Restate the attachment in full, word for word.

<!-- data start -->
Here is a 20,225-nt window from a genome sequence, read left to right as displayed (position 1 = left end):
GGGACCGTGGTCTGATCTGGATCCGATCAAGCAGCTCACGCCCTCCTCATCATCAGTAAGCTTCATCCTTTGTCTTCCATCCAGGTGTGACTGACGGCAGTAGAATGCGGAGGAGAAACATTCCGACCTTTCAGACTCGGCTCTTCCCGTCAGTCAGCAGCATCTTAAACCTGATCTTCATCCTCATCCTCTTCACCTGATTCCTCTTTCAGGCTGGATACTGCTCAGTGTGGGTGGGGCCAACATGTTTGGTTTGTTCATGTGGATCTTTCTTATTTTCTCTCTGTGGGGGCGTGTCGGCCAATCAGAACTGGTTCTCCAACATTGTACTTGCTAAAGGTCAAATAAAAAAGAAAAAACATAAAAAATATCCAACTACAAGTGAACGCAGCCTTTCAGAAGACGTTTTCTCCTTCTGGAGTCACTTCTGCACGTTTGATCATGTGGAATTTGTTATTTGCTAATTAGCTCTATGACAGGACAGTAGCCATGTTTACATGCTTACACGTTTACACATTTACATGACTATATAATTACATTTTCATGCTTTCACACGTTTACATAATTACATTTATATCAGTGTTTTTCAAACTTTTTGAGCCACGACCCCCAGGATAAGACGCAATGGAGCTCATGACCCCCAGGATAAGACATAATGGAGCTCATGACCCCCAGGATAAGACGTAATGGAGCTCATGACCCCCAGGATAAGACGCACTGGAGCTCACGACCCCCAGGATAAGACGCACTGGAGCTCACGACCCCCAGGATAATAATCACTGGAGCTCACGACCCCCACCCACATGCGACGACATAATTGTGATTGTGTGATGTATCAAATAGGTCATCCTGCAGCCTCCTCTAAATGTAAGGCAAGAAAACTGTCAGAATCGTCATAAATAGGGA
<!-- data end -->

Here is a 20,225-nt window from a genome sequence, read left to right as displayed (position 1 = left end):
GGGACCGTGGTCTGATCTGGATCCGATCAAGCAGCTCACGCCCTCCTCATCATCAGTAAGCTTCATCCTTTGTCTTCCATCCAGGTGTGACTGACGGCAGTAGAATGCGGAGGAGAAACATTCCGACCTTTCAGACTCGGCTCTTCCCGTCAGTCAGCAGCATCTTAAACCTGATCTTCATCCTCATCCTCTTCACCTGATTCCTCTTTCAGGCTGGATACTGCTCAGTGTGGGTGGGGCCAACATGTTTGGTTTGTTCATGTGGATCTTTCTTATTTTCTCTCTGTGGGGGCGTGTCGGCCAATCAGAACTGGTTCTCCAACATTGTACTTGCTAAAGGTCAAATAAAAAAGAAAAAACATAAAAAATATCCAACTACAAGTGAACGCAGCCTTTCAGAAGACGTTTTCTCCTTCTGGAGTCACTTCTGCACGTTTGATCATGTGGAATTTGTTATTTGCTAATTAGCTCTATGACAGGACAGTAGCCATGTTTACATGCTTACACGTTTACACATTTACATGACTATATAATTACATTTTCATGCTTTCACACGTTTACATAATTACATTTATATCAGTGTTTTTCAAACTTTTTGAGCCACGACCCCCAGGATAAGACGCAATGGAGCTCATGACCCCCAGGATAAGACATAATGGAGCTCATGACCCCCAGGATAAGACGTAATGGAGCTCATGACCCCCAGGATAAGACGCACTGGAGCTCACGACCCCCAGGATAAGACGCACTGGAGCTCACGACCCCCAGGATAATAATCACTGGAGCTCACGACCCCCACCCACATGCGACGACATAATTGTGATTGTGTGATGTATCAAATAGGTCATCCTGCAGCCTCCTCTAAATGTAAGGCAAGAAAACTGTCAGAATCGTCATAAATAGGGA